Jamaican food doesn’t start and end with jerk and ackee and saltfish, as our insiders’ guide to the island’s booming foodie scene proves…

The Insiders

Michelle Jones – host of food TV series Vibes Cuisine in Jamaica, Michelle names her favourite places to dine on the island.

Theo Smith – the talented young chef heads up Great House Caterers, and is an authority on Jamaican fusion cooking.

Michaal Movery – the man behind Coco Browns sauces, and an evangelist for using fresh, Jamaican-grown ingredients.

Andrea Johnson – founder of coffee trading company Serra, Andrea splits her time between New York and Jamaica.

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Jerk is as Jamaican as the 100m sprint (jerk pork is Usain Bolt’s favourite dish, incidentally), and at the heart of it lies the scotch bonnet pepper – a small, wrinkled nugget of fiery heat with a touch of sweetness. It also forms the basis for Coco Browns’ hot sauces, produced by Michael Movery and his wife Jennifer, who started out serving the condiment to diners in their Ocho Rios cafe and now focus solely on making and selling their product. Movery sources most ingredients from farmers in Jamaica, and he wouldn’t have it any other way. “Jamaican produce has a distinct flavour”, he says. “A scotch bonnet from anywhere else won’t have the same intensity of heat and flavour.”

Blue Mountain Coffee

Blue Mountain is to coffee what champagne is to sparkling wine. It’s rarer, more expensive and has – if you believe the hype – a more complex flavour than lesser varieties of the black stuff. “I like to think of coffee as a lot like wine,” says Andrea Johnson, whose company, Serra Trading, roasts, exports and distributes Blue Mountain Coffee. Like champagne, it’s also governed by strict laws so only the best coffee from a strictly defined area can be called Blue Mountain. Though most of it’s exported, there’s a growing appreciation for Jamaican coffee in the country. “There’s a small coffee culture developing – cafes are becoming a cool place to hang out and some baristas are learning latte art,” Johnson explains, “though it’s still got a way to go”.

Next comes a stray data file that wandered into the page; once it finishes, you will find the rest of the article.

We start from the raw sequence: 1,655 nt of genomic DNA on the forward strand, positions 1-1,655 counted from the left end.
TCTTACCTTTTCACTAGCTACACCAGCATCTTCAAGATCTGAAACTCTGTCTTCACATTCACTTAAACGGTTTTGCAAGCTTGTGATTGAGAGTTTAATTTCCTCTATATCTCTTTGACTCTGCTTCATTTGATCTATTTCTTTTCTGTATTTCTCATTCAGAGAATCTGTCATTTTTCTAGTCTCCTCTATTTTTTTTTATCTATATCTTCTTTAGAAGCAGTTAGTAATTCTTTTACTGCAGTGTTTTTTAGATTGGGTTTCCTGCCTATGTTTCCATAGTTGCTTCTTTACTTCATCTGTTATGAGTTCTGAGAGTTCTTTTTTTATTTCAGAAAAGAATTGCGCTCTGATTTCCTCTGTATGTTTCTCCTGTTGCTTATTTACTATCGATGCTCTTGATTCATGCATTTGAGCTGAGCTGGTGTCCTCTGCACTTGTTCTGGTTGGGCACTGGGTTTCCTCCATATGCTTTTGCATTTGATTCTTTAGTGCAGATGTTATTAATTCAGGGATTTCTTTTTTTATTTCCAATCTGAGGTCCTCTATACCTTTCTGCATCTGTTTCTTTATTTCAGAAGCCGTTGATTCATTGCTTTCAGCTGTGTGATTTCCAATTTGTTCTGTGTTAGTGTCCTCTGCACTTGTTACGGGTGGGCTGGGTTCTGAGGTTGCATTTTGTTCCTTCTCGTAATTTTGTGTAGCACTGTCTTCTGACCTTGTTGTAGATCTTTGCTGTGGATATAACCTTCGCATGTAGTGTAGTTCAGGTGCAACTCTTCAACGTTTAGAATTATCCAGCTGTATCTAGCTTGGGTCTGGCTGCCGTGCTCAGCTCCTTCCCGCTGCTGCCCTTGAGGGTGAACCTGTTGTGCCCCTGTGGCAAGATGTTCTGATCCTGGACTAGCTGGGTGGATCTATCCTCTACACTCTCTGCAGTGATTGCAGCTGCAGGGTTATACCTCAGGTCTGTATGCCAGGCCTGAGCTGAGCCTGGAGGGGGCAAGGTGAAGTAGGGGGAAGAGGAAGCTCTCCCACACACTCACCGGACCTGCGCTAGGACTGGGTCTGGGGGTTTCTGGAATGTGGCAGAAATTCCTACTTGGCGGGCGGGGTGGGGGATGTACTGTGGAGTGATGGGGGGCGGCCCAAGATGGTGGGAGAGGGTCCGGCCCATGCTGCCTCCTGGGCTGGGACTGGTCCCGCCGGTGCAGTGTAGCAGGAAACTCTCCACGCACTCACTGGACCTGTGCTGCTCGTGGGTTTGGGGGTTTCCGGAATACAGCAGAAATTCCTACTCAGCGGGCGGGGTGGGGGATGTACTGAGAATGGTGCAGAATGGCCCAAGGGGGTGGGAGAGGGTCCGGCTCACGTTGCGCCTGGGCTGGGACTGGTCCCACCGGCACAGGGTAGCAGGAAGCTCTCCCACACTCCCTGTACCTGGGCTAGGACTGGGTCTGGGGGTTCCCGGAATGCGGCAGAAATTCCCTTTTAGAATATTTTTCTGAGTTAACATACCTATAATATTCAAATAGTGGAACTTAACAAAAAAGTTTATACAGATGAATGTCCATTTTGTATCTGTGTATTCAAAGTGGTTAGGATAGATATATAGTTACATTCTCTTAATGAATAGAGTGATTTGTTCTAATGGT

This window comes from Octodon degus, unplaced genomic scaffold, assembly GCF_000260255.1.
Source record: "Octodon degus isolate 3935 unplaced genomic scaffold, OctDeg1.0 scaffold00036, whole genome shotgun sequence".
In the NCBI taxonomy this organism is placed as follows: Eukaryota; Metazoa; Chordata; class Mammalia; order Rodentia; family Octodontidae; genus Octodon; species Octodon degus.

Fusion Cooking

Blending Jamaican food with inspiration from other cuisines is nothing new, says chef Theo Smith: “Jamaican cuisine soaked up influences from around the world when settlers first came to the island centuries ago.” Though not widespread among most Jamaicans, Smith says fusion cooking “has grown in popularity among food enthusiasts”. His guava-glazed pork loin with polenta and Provençal vegetables takes the best of Jamaican produce and gives it a European spin.

Michelle Jones: Top 5 Jamaica Eats

Robin's Prime: Gloucester Avenue, Montego Bay

Located near Montego Bay’s Hip Strip district, this chic, modern space turns out awesome steaks – my favourite is the rib-eye with macaroni and cheese on the side. Also serves a great breakfast.

Little Ochie: Alligator Pond, Jamaica’s South Coast

Evrol ‘Blackie’ Christian’s rustic seafood spot has grown from a one-man operation to a major employer in the community, complete with its own food festival. It’s well worth the drive for the food and scenery, and I always opt for steamed snapper with bammy – a flat cassava flour cake that helps soak up every drop of the creamy sauce.

Guilt on the Terrace at Devon House, Kingston

Recently located to the historic Devon House, Guilt is a garden oasis in the heart of Kingston’s Half Way Tree district. My go-to dish is Guinness-braised oxtail with penne – and no, I don’t feel the least bit guilty for ‘nyamming’ here every chance I get.

G’s BBQ, Marketplace, Kingston

Pork lovers in the know don’t miss the last Tuesday of every month at G’s, when this family-run BBQ restaurant roasts up an entire pig. Reservations are definitely recommended for this yummy feast – I’ll fight you for the last crunch of crackling.

Tamarind Indian Cuisine, Barbican Road, Kingston

Nirvana for curry and Asian food lovers, Tamarind has a brigade of north Indian chefs making exquisite, silky sauces and clay oven-baked naan, not to mention tandoori. I love the Tamarind grill platter, but vegetarians won’t feel neglected.

Michelle Jones has been on a “Great Jamaican Eating Tour” for almost a decade as host of ‘Vibes Cuisine’

A Fresh Startup: Branson Centre of Entrepreneurship

Opened in Montego Bay in 2011 by Sir Richard Branson, the Branson Centre offers Jamaican entrepreneurs coaching, mentoring, and the tools needed to build a successful enterprise. “Being an entrepreneur can be a lonely road, and there are pitfalls you can avoid with the right support,” says Michael Movery. “The centre has changed the way I look at my business.”

The Branson Centre is supported by Virgin Holidays and Virgin Unite. bransoncentre.org